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It’s Clear Now, Why I Like Muddy Water

Which is more frightening gin clear water or a muddy fishin’ hole? In recent conversations with my fishing friends we’re split on the topic of clear versus muddy water conditions. It could be experiences, negative or positive, maybe bait preferences or just the lack of appreciation for the extremes.

Longtime friend Michael Vines, “I hate muddy water, I’ll leave an area and go find the clearest water in the lake.” Debbie Brian chimes in, “Either extreme makes me adjust to the conditions.” My own perspective is clear water creates a battle of hiding my presence and the use of strictly finesse type baits. I’m a fan of muddy water!

Clearly, You Have to Have a Game Plan

Let’s face it, if you fish often or live in an area with unpredictable weather you’ll be faced with the challenge of clear or muddy waters colors. The case for clear spots begins with being able to visually determine the presence of cover, bait and fish. To counter clear waters, you can make longer casts, use smaller lures and keep a low profile which requires sitting instead of standing while you fish. Sky color will matter, as well as wind and even the color of your clothes as to not spook the “skittish” fish.

Gone are the BIG baits replaced by smaller worms, jigs, spinners and hard baits. If you’re a live bait fan clear conditions play perfectly into your hands. I big, live minnow lip hooked and free lined out is sure to get noticed by every fish within 50 feet. Casting a giant buzzbait would send fish scurrying to the deepest cover or the next zip code. Because bass and many other species of gamefish are sight feeders triggering qualities could draw hits while negative clues will shut down the clear water fish. Micro size artificial baits can be effective and still fool bigger fish. Our best luck has come on soft plastic finesse worms, tiny tubes and curly tail grubs. Light line requires a good knot and the reel drag set loose enough to slip under the weight of a larger fish. A river system phenomenon is a mudline situation created by recent rains. The main river channel carries dirty water while the shoreline maintains some clarity.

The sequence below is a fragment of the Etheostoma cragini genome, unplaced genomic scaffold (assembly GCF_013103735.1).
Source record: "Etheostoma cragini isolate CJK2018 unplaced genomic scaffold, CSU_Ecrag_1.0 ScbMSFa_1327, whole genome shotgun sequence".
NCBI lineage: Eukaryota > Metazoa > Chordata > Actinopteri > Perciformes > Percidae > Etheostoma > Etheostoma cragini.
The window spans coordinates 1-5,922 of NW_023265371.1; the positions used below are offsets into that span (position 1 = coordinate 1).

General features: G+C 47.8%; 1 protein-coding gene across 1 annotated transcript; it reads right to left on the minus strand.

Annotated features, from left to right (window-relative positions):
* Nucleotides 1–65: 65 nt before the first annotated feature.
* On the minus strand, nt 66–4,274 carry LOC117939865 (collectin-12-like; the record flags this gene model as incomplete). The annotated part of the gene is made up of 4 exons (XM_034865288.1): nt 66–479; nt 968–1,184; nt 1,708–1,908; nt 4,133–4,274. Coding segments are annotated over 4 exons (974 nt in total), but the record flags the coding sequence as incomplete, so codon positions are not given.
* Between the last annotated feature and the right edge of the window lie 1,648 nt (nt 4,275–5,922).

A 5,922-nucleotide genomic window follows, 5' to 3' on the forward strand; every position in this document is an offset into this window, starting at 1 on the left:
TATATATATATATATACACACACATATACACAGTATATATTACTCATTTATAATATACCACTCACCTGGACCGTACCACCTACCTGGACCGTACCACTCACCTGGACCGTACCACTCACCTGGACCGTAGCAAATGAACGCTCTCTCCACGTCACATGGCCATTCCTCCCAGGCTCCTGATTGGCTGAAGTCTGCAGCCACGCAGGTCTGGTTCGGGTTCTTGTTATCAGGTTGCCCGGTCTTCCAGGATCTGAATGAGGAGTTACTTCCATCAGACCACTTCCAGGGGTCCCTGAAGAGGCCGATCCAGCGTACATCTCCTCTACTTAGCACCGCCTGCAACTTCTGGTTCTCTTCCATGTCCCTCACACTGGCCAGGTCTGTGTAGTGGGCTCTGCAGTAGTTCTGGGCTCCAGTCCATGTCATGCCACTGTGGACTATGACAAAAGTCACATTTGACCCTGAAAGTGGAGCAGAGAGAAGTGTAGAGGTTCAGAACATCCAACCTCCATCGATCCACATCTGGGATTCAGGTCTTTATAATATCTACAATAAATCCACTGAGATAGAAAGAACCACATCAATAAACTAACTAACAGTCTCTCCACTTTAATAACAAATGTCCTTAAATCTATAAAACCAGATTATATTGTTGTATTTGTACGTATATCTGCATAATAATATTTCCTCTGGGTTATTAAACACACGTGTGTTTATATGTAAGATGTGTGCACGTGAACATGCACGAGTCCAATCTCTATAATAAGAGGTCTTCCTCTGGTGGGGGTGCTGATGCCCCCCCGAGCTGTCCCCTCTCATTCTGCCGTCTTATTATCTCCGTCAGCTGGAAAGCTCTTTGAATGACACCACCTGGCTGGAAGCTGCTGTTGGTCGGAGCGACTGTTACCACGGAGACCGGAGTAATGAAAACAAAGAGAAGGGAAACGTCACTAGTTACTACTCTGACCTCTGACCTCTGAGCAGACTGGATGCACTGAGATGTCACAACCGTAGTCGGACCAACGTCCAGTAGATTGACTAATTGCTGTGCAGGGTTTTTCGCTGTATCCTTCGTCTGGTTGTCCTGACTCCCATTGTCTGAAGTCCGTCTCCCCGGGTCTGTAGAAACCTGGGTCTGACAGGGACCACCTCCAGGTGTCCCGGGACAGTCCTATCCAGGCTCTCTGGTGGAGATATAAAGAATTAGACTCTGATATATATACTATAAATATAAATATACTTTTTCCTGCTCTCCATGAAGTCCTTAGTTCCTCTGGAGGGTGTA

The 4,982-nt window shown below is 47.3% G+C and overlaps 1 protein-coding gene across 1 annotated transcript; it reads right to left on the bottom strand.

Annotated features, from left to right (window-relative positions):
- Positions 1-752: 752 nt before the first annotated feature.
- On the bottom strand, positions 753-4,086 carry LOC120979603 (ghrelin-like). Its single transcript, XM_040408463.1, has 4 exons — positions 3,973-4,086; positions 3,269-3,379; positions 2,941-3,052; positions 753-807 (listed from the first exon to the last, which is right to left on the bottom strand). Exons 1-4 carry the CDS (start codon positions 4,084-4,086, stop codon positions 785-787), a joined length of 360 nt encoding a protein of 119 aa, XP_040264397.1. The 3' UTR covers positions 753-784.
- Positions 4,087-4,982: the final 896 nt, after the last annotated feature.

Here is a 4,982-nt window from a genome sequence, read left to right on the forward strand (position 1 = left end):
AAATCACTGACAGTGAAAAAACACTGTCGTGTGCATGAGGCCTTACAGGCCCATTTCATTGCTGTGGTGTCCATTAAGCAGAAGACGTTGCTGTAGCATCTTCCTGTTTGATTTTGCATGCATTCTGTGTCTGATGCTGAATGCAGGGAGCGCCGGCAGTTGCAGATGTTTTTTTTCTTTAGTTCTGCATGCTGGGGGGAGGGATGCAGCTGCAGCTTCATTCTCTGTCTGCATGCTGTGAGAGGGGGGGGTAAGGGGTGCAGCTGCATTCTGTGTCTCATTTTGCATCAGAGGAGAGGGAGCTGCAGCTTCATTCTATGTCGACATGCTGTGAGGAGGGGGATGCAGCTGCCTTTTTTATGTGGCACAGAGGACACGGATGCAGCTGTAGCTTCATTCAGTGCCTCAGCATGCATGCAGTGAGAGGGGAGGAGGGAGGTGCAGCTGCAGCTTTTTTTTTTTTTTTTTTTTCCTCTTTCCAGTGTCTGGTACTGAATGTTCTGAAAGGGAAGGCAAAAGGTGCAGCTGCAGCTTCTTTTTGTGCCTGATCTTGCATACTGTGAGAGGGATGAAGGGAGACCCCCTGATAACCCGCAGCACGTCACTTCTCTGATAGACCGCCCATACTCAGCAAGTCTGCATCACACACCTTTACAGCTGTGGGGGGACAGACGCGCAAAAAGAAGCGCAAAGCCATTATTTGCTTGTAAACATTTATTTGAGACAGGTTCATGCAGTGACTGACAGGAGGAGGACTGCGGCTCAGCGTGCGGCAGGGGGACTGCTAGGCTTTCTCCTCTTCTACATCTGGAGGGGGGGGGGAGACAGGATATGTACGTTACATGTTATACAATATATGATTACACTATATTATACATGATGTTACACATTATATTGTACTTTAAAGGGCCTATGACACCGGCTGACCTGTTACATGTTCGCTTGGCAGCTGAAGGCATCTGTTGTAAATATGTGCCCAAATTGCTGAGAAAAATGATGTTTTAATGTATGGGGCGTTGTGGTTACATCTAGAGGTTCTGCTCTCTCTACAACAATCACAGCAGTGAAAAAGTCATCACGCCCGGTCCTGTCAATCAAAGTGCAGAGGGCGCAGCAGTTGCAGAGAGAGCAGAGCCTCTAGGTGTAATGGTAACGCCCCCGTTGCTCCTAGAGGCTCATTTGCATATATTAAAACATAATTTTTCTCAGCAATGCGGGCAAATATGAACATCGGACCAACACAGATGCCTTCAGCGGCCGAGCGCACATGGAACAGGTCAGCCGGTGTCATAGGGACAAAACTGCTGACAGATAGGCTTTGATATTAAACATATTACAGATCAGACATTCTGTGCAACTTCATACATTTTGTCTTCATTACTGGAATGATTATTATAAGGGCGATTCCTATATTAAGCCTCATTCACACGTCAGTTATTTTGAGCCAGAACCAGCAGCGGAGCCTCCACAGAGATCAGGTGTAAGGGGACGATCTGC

Mastering Muddy Water

Discolored water makes it much easier to sneak up on fish, hide your presence and approach the fish in close quarters. A single paddle stroke puts me in position to put a bait in the decreased strike zone. Yep, I admit bass especially will move a shorter distance to hit the potential food source in heavily stained water. It also means they will more likely stage very close to cover and in my experience “dirty” water bass stay relatively shallow especially in the moving waters of rivers of all sizes and even streams and creeks. Now we’re in position to recognize a shallow water pattern.

Any object for largemouth bass is a potential hideout or ambush spot. Be aware in your search for isolated objects in highly stained water, a single stump or slam weed bed is a perfect spot to hold one trophy fish now, I’ve landed some of my biggest fish employing this tactic. If there’s current, you hit the jackpot. The fish will set up on the downstream side of any object creating a current break and redirecting water BUT delivering food like an underwater version of Door Dash. I position my kayak above the potential holding spot and use the current as my trolling motor. My offerings include a dark colored jig trailed by a large soft plastic craw. This may also be one of the few times I employ a rattling jig for addition of an audio clue to entice the fish. After years of experimenting I’ll also keep a spinnerbait tied on to a baitcasting outfit. Know the water is murky or muddy I use the flash of a willowleaf blade or the double willowleaf for maximum flash to convince the bass shad have mistakenly slipped into the strike zone.

A great dirty water alteration is the use of a copper colored blade. Seldom seen and visible even if it appears subtle to the fish relying on its lateral line to receive the vibration of the blade. A dark colored skirt is also a proven effective on muddy water bass. For a “wake up call” another bait to keep in the box for off color conditions is the crankbait. A red crankbait and a fire tiger pattern both can be worked around wood, weeds and shallow water wood, keep both in the trays of your tackle box. Squarebill cranks can give you an awesome deflection bite as the bait bounces off cover causing an immediate reaction from the cover hugging bass.

You can make a case for either situation or at some point we’ll be faced with both. Cold weather kills off any bacteria and cold creates clear. Heavy spring rains will produce dirty, murky or heavily stained water and you have to adjust or stay home. I’ve hooked some giant fish on straight mud water conditions, close combat and s tight drag set can be your friends. Rethink your approach to dark water and you just may find your self wrestling with a muddy water monster